Editorial

It was eye opening to learn a few weeks ago that Greenville’s largest employer, L3Harris Technologies, has roughly 600 job openings.

It was eye opening to learn a few weeks ago that Greenville’s largest employer, L3Harris Technologies, has roughly 600 job openings.

Perhaps it shouldn’t be that surprising, however, as industries across the board have struggled to find qualified employees. The labor shortage is evident at restaurants and hospitality, health care, transportation, education, manufacturing, retail as well as other economic sectors.

So while Greenville is attracting new industries to town such as dairy products manufacturer HP Hood (up to 225 jobs initially and as many as 400 in the future) and potentially the plastic products maker ORBIS, the question on our minds is where will all the employees come from?

According to a recent article from the U.S. Chamber of Commerce, new data shows the nation’s worker shortage is getting worse instead of better. Job openings nationwide reached a record high of 11.5 million in March, and the country now has 5.6 million more open jobs than people looking for work.

U.S. Chamber of Commerce Executive Vice President and Chief Policy Officer Neil Bradley put it this way:  “We hear from businesses every day that the worker shortage is their top challenge, and it’s impacting the country’s ability to ease supply chain disruptions, get inflation under control and continue our economic recovery. It’s past time for Congress to act on solutions like modernizing our broken immigration system and helping expand affordable childcare options to help fill our 11.5 million open jobs.”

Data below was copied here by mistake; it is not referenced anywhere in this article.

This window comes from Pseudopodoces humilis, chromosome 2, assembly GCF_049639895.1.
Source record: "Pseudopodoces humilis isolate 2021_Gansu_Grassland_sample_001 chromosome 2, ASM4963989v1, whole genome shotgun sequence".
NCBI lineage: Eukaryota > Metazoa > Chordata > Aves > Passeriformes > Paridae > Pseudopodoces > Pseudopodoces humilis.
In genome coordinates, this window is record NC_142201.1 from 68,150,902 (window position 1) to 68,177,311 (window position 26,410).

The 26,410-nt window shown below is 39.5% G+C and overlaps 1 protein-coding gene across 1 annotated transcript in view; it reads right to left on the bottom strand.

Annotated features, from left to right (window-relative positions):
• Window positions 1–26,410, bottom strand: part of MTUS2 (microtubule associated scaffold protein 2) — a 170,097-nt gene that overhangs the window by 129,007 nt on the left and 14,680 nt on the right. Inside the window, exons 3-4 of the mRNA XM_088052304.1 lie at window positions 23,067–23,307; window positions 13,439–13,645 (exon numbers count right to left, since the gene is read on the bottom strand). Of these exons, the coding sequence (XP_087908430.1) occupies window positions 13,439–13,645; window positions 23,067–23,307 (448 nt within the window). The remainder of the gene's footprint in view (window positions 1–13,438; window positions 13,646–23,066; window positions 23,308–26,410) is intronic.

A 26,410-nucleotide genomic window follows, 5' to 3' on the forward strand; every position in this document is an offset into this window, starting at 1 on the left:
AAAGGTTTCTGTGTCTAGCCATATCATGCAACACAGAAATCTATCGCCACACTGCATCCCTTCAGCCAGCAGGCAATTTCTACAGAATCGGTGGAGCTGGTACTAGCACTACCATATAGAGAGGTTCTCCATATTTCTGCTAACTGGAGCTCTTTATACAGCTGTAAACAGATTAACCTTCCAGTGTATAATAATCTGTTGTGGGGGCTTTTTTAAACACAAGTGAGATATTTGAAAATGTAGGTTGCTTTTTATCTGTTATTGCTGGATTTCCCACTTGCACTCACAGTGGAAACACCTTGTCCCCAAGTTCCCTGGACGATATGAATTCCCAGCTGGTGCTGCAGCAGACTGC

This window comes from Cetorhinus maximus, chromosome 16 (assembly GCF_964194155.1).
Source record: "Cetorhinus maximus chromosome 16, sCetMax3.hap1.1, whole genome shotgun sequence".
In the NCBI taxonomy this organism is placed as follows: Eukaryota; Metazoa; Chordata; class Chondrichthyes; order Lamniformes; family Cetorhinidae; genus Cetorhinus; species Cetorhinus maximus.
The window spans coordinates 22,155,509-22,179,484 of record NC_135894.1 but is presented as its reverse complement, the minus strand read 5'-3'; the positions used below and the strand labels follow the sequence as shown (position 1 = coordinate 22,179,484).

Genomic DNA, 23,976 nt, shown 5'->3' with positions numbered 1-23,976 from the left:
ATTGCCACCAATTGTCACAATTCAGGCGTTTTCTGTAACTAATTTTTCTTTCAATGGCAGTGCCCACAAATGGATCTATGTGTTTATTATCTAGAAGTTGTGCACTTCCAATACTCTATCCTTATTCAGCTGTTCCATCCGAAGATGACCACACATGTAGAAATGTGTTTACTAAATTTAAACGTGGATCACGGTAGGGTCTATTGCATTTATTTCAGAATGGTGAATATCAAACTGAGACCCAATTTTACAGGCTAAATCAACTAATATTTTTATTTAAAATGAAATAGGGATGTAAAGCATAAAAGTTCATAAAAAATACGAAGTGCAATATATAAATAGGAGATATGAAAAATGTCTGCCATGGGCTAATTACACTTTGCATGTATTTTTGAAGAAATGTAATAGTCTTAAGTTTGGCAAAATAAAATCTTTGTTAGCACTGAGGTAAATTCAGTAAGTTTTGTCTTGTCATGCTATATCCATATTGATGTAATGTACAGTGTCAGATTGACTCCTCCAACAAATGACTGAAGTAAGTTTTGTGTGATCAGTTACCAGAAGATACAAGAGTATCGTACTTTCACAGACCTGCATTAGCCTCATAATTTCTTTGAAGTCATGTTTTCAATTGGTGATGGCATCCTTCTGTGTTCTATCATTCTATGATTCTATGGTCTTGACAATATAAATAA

Bradley is on point. Our country’s damaged immigration system prevents many skilled and educated foreign workers from legally entering the United States. Despite the economic benefits derived from legal immigration or guest workers programs, politicians on both sides of the aisle are eager to keep immigration a wedge issue. A challenge that requires thoughtfulness, reason and compromise instead is defined by bluster, blame and demagoguery as the pols seek to inflame the voting blocks that keep them in power.

Given the state of today’s political discourse in America, no one should be deluded into thinking immigration or any other tough challenge facing the nation will be addressed anytime soon. In all but a few circumstances, the modern politician places self-interest over the national interest almost every time.

An improved immigration system alone won’t solve the labor shortages at L3Harris or any other Hunt County business. Immigration is just one piece of a larger, complex economic puzzle. Still, the failure of Congress to even address immigration is symptomatic of a larger political malaise in the United States – one that tears at our society and depresses our economic potential.

 

— Herald-Banner

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